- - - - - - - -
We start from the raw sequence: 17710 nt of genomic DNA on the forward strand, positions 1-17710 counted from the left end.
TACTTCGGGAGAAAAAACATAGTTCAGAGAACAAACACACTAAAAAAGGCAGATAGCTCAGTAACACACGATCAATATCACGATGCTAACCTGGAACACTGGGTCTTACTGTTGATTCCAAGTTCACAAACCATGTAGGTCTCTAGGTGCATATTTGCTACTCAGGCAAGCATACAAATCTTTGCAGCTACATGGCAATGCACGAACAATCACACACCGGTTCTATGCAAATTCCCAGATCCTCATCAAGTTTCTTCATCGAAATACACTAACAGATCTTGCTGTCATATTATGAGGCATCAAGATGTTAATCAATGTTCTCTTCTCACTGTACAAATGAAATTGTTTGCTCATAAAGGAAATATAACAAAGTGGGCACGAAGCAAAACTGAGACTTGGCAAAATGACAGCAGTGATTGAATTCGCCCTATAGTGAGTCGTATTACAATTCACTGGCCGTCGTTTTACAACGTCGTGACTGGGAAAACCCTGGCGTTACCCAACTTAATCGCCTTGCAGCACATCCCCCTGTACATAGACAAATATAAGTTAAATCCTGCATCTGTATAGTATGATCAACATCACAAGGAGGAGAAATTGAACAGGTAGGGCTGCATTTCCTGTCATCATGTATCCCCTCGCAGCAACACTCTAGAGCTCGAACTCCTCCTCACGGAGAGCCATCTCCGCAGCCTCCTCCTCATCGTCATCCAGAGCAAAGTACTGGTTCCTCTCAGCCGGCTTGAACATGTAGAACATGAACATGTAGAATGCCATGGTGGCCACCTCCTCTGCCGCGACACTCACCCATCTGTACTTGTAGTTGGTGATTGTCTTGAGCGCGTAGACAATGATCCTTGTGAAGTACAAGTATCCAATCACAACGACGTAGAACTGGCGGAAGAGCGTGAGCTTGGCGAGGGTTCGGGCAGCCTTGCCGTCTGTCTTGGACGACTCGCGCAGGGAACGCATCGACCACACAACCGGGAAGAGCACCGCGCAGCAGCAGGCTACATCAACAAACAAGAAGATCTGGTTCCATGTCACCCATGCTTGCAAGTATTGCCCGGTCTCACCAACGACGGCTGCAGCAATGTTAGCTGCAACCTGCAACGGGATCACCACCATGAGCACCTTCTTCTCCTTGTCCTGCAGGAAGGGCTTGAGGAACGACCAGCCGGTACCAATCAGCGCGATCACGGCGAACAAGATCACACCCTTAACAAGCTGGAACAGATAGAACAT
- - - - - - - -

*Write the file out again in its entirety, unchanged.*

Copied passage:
We start from the raw sequence: 17710 nt of genomic DNA on the forward strand, positions 1-17710 counted from the left end.
TACTTCGGGAGAAAAAACATAGTTCAGAGAACAAACACACTAAAAAAGGCAGATAGCTCAGTAACACACGATCAATATCACGATGCTAACCTGGAACACTGGGTCTTACTGTTGATTCCAAGTTCACAAACCATGTAGGTCTCTAGGTGCATATTTGCTACTCAGGCAAGCATACAAATCTTTGCAGCTACATGGCAATGCACGAACAATCACACACCGGTTCTATGCAAATTCCCAGATCCTCATCAAGTTTCTTCATCGAAATACACTAACAGATCTTGCTGTCATATTATGAGGCATCAAGATGTTAATCAATGTTCTCTTCTCACTGTACAAATGAAATTGTTTGCTCATAAAGGAAATATAACAAAGTGGGCACGAAGCAAAACTGAGACTTGGCAAAATGACAGCAGTGATTGAATTCGCCCTATAGTGAGTCGTATTACAATTCACTGGCCGTCGTTTTACAACGTCGTGACTGGGAAAACCCTGGCGTTACCCAACTTAATCGCCTTGCAGCACATCCCCCTGTACATAGACAAATATAAGTTAAATCCTGCATCTGTATAGTATGATCAACATCACAAGGAGGAGAAATTGAACAGGTAGGGCTGCATTTCCTGTCATCATGTATCCCCTCGCAGCAACACTCTAGAGCTCGAACTCCTCCTCACGGAGAGCCATCTCCGCAGCCTCCTCCTCATCGTCATCCAGAGCAAAGTACTGGTTCCTCTCAGCCGGCTTGAACATGTAGAACATGAACATGTAGAATGCCATGGTGGCCACCTCCTCTGCCGCGACACTCACCCATCTGTACTTGTAGTTGGTGATTGTCTTGAGCGCGTAGACAATGATCCTTGTGAAGTACAAGTATCCAATCACAACGACGTAGAACTGGCGGAAGAGCGTGAGCTTGGCGAGGGTTCGGGCAGCCTTGCCGTCTGTCTTGGACGACTCGCGCAGGGAACGCATCGACCACACAACCGGGAAGAGCACCGCGCAGCAGCAGGCTACATCAACAAACAAGAAGATCTGGTTCCATGTCACCCATGCTTGCAAGTATTGCCCGGTCTCACCAACGACGGCTGCAGCAATGTTAGCTGCAACCTGCAACGGGATCACCACCATGAGCACCTTCTTCTCCTTGTCCTGCAGGAAGGGCTTGAGGAACGACCAGCCGGTACCAATCAGCGCGATCACGGCGAACAAGATCACACCCTTAACAAGCTGGAACAGATAGAACAT